The commonly used practice of putting a cap on a toothbrush is actually detrimental. That's because moisture entrapment created by the cap can favor bacterial growth.
(You’ve probably heard the story about toothbrushes and toilets. The theory goes that even if it is several feet away, airborne germs from a toilet flush will infect your toothbrush with fecal bacteria. It sounds pretty scary, and many people now make sure to close the cover of their toilet before they flush. The problem is that this approach alone can cause people to miss the real source of worrisome germs—the brush itself. Studies have discovered that your toilet may be one of the cleaner parts of your house -- another scary thought -- but as your toothbrush spends a lot of time removing bacteria, it ends up coated with it! If you have a strong immune system you should be fine, but simply keeping your toothbrush away from the toilet is not an effective way to keep it hygienic. What the bacteria on your toothbrush really need in order to thrive is moisture.)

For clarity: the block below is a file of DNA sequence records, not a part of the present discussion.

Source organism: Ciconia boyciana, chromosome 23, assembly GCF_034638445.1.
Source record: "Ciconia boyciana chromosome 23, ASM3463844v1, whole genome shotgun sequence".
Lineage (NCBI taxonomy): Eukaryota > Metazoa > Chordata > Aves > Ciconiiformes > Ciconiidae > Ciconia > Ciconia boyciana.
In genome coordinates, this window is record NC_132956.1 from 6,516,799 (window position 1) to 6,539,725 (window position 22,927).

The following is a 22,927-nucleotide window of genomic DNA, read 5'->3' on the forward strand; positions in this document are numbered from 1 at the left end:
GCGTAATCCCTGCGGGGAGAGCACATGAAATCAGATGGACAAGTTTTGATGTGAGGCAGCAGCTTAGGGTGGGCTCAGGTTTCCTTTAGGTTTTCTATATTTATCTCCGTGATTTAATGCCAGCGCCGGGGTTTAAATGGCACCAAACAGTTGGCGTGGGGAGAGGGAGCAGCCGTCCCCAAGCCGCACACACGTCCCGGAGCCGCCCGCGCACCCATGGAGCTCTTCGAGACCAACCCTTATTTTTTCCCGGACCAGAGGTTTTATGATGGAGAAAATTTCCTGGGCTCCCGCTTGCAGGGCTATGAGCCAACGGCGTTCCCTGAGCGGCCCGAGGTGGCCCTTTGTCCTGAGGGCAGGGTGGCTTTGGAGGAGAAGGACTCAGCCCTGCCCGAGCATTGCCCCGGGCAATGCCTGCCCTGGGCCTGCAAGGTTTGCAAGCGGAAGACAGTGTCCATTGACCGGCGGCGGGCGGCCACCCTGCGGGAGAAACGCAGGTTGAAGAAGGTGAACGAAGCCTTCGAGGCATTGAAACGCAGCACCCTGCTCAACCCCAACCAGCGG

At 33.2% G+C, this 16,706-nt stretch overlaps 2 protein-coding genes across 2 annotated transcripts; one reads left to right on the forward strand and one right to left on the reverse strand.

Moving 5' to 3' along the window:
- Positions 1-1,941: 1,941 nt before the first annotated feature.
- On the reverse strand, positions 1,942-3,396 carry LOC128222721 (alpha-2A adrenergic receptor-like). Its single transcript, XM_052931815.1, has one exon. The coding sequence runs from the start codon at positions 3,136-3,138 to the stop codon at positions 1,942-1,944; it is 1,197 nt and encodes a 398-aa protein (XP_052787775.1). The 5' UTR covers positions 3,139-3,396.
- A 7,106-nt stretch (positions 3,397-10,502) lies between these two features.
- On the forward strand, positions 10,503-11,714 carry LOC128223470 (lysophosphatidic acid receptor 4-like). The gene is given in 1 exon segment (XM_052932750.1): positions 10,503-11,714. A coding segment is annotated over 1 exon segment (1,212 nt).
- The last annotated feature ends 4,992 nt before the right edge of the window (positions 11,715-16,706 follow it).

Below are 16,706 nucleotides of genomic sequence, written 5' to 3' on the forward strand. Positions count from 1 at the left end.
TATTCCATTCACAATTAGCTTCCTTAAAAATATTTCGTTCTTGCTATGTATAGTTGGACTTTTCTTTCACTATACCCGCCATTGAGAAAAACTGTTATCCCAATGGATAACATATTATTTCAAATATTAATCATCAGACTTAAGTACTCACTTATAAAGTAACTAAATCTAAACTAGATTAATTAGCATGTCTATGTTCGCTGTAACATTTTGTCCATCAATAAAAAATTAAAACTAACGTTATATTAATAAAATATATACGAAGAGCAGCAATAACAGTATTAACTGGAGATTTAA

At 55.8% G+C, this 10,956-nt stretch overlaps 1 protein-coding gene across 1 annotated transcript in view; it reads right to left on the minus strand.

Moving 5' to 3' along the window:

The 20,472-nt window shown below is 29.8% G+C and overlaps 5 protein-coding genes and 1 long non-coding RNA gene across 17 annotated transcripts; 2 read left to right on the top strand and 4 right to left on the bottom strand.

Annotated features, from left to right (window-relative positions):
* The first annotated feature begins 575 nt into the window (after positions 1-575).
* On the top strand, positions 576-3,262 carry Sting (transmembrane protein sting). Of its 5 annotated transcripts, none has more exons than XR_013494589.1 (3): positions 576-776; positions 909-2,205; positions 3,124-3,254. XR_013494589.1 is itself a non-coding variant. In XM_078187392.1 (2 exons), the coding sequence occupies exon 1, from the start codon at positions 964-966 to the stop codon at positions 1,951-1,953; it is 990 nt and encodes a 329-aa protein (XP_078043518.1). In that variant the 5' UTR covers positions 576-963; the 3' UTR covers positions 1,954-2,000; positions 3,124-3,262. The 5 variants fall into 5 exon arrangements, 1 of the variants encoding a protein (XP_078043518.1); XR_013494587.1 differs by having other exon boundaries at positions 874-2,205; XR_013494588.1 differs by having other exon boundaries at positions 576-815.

So if you really want to avoid germs on your toothbrush, the best thing you can do is keep it dry.
You know, those toothbrush caps in the picture kind of look like toilets . . . .